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I work as a receptionist in a Memory Care community; it's a locked facility so the residents can't get out and wander around, getting lost, etc. Unfortunately, a lot of them know the doors to the reception area = freedom, so they knock and knock and knock on those doors asking to be let out. And there I sit, behind the front desk, looking at the cameras and watching these men and women knocking on the doors to be let out. To say it breaks my heart at times is an understatement. I do know, however, that they are safe behind those locked doors and in a beautiful environment with a lovely, large room with all the amenities, etc. Yet, they want to come OUT. Where they'd go, they have no idea.............they just know they want OUT. Most times, they stop knocking after a few minutes and take off down the hall again. If they knock for longer than a couple of minutes, I'll go to the door to see what they need. Oftentimes they're not even sure WHAT they need or want, they're confused or thinking they need to 'do something' but they're not certain WHAT it is. I can easily redirect them or offer them a chocolate chip cookie, a smile and a hug. It's all I can really do.........which oftentimes doesn't seem like enough.

Dementia & the other brain diseases are horrible, and it's unimaginable what these people have to endure. I feel such pity for them, my own mother included because she too lives in Memory Care, yet there is nothing MORE that can be done for them. They've been saddled with a disease that has no cure and they must be kept safe at all costs until it's their time to transition to death.

When your dad cries and says he wants to get out of this place, I don't think he's saying he wants to move in with you, per se. He's just expressing confusion and frustration in the only way he's capable. Yes, it breaks your heart, but no, you shouldn't feel the need to move your folks into your home. Number 1, you are not capable of caring for them, and number 2, your home is not a safe environment for either of them at this stage of their disease.

Offer them love and hugs and reassurance that you will be back soon to visit. Bring them treats and small gifts given with a big smile. It's really all you CAN do.

Sending you my compassion and understanding for the difficulty you are facing with your parents. It's probably the toughest thing you'll ever have to go through. I know..........I'm right there with you.
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Thank you for sharing.... my Dad is at the same place in his journey. I, too, am having difficulty visiting and watching him cry. It helps knowing others are in the same situation.
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When FIL kept wanting to make plans for his future "outside" we would ask what he was worried about. Usually it was where he would live and what work he could do. We would reassure him he would never have to worry about where to live and that he was old enough to retire now and would not have to work. He was scared and worried and we found that if we reassured him he was safe and that we would be there for him if needed he would calm down a bit. We reminded him he was there because he needed to rest and get stronger. He seemed happiest when a group would visit and he could watch the activity.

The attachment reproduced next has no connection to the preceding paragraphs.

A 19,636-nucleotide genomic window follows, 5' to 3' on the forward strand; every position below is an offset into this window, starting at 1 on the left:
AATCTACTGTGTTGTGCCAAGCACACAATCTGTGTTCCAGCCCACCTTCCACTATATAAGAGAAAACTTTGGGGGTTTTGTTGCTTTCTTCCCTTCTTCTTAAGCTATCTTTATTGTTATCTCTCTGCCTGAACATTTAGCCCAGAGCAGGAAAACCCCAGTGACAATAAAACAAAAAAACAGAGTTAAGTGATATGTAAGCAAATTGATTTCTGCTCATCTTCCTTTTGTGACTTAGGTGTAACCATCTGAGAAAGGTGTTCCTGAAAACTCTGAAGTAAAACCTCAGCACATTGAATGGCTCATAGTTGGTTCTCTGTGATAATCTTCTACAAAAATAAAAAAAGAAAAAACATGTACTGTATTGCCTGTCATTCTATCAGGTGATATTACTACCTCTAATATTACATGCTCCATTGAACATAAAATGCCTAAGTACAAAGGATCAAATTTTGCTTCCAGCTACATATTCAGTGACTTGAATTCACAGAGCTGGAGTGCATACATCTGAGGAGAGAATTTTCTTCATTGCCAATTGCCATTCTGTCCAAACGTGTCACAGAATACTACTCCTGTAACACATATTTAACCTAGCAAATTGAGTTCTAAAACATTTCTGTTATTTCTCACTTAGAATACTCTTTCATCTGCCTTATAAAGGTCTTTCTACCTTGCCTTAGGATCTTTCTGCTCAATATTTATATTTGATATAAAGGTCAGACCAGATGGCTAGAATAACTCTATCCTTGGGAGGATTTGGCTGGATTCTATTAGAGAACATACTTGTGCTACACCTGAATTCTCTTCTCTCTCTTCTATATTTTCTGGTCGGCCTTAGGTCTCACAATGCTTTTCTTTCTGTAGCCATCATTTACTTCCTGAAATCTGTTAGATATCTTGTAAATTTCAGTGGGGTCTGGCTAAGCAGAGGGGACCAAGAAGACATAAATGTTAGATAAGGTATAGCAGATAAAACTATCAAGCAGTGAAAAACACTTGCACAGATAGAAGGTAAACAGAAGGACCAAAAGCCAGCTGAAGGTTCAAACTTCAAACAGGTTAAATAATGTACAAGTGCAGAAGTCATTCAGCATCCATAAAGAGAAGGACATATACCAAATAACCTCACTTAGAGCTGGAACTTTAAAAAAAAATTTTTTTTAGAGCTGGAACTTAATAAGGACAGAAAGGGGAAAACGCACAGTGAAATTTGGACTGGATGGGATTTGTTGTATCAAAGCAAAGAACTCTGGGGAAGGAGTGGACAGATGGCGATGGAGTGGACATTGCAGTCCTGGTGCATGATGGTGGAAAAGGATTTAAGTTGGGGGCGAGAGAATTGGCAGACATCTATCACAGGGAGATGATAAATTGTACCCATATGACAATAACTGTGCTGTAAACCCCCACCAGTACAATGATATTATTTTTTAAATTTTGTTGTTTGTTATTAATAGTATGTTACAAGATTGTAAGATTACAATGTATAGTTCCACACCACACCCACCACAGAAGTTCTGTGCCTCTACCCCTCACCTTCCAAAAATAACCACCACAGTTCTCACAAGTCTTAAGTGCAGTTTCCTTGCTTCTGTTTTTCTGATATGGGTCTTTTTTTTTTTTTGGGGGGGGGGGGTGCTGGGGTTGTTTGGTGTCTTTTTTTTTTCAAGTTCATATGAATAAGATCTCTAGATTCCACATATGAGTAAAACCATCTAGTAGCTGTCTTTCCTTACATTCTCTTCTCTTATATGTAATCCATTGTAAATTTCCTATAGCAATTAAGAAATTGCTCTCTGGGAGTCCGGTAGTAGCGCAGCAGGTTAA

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Thank you so so much for all the concern Lvnsm1826, Isthisreallyreal and TNtechie. I really needed that. No-one else understands the daily anguish. It is possible that my Dad’s meds need tweaking as you say or a urine infection is the culprit. I’ll get on to checking that out.
Thanks again.
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Maybe the meds need to be re-balanced? My father with vascular dementia went through a period where he had panic attacks and crying spells too. A geriatric psychiatrist was able balance his anti-anxiety and anti-depressant medications. Once Dad entered MC and took his medications regularly, both the panic attacks and the crying spells were very rare. During the attacks I would hold Dad, rub his back and arms and sing some favorite hymns, usually getting Dad to join me.
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Great big warm hug!

It is sad to see our loved ones in such a state.

Have they checked him for a UTI since he is having new behavior, not taking his meds?

I am sorry that your family is going through this. Sometimes we just love them, cry on the way home and hope that tomorrow is better. He is where he needs to be at this stage of life, please don't feel guilty, you have done nothing wrong.

Praying that tomorrow is a better day.
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Els, I don't think he's manipulating. I think he's actually depressed because of the disease. I understand you feel sad for him. But guilt, isn't necessary. Thank G-d your parents are in place with care, and where they need to be. What you can do is try to redirect his thoughts to something that might interest him. Like music he enjoys, or read to him etc.
Hope this helps
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Thank you for your reply Dollyme. You’re right my guilt serves no purpose. It’s just so hard watching the parents you love and who were so active until recently, deteriorate dreadfully in front of your eyes.
I do try to explain to him why they need to be there and then use distraction if I can. However, I don’t think he is manipulating me at all. He is genuinely distressed, frightened
and confused. Rather, I am allowing myself to be manipulated by his behaviour and I’ll have to try and stop that. Difficult though.
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Why in the world would you feel guilty...they are safe and where they need to be. They have lived a long life, on their own terms, everyone needs to accept where they are in their life as you too may reach that stage too. You cannot take care of them, accept this, he is manipulating you, keep re-enforcing the need for them to stay where they are. Let go of the self imposed guilt, it serves no useful purpose, it is just keeping you and yiour parents stuck.